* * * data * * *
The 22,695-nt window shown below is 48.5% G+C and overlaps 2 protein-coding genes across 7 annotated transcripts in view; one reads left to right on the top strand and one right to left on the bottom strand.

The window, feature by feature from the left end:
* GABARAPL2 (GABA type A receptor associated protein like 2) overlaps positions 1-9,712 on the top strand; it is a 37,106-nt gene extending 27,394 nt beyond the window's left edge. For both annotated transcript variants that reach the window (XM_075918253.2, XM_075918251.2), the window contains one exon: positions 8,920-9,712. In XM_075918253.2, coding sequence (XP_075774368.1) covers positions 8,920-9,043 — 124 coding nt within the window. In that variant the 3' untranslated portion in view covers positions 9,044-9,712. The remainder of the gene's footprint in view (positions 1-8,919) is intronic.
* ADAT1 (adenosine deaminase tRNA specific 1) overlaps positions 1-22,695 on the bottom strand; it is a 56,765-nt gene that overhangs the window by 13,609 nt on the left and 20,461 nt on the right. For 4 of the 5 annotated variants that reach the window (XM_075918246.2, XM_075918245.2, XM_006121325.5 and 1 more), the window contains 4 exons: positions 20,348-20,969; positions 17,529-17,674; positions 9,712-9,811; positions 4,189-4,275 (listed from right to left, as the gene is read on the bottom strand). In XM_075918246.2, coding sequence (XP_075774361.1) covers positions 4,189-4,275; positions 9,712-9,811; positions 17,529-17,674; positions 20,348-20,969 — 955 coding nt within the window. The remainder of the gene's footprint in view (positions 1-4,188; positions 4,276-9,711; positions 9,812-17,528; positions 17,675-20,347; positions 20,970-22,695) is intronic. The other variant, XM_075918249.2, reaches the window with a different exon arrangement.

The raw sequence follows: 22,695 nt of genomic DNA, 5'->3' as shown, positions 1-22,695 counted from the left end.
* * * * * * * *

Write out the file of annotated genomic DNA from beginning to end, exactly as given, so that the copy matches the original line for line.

The 22,695-nt window shown below is 48.5% G+C and overlaps 2 protein-coding genes across 7 annotated transcripts in view; one reads left to right on the top strand and one right to left on the bottom strand.

The window, feature by feature from the left end:
* GABARAPL2 (GABA type A receptor associated protein like 2) overlaps positions 1-9,712 on the top strand; it is a 37,106-nt gene extending 27,394 nt beyond the window's left edge. For both annotated transcript variants that reach the window (XM_075918253.2, XM_075918251.2), the window contains one exon: positions 8,920-9,712. In XM_075918253.2, coding sequence (XP_075774368.1) covers positions 8,920-9,043 — 124 coding nt within the window. In that variant the 3' untranslated portion in view covers positions 9,044-9,712. The remainder of the gene's footprint in view (positions 1-8,919) is intronic.
* ADAT1 (adenosine deaminase tRNA specific 1) overlaps positions 1-22,695 on the bottom strand; it is a 56,765-nt gene that overhangs the window by 13,609 nt on the left and 20,461 nt on the right. For 4 of the 5 annotated variants that reach the window (XM_075918246.2, XM_075918245.2, XM_006121325.5 and 1 more), the window contains 4 exons: positions 20,348-20,969; positions 17,529-17,674; positions 9,712-9,811; positions 4,189-4,275 (listed from right to left, as the gene is read on the bottom strand). In XM_075918246.2, coding sequence (XP_075774361.1) covers positions 4,189-4,275; positions 9,712-9,811; positions 17,529-17,674; positions 20,348-20,969 — 955 coding nt within the window. The remainder of the gene's footprint in view (positions 1-4,188; positions 4,276-9,711; positions 9,812-17,528; positions 17,675-20,347; positions 20,970-22,695) is intronic. The other variant, XM_075918249.2, reaches the window with a different exon arrangement.

The raw sequence follows: 22,695 nt of genomic DNA, 5'->3' as shown, positions 1-22,695 counted from the left end.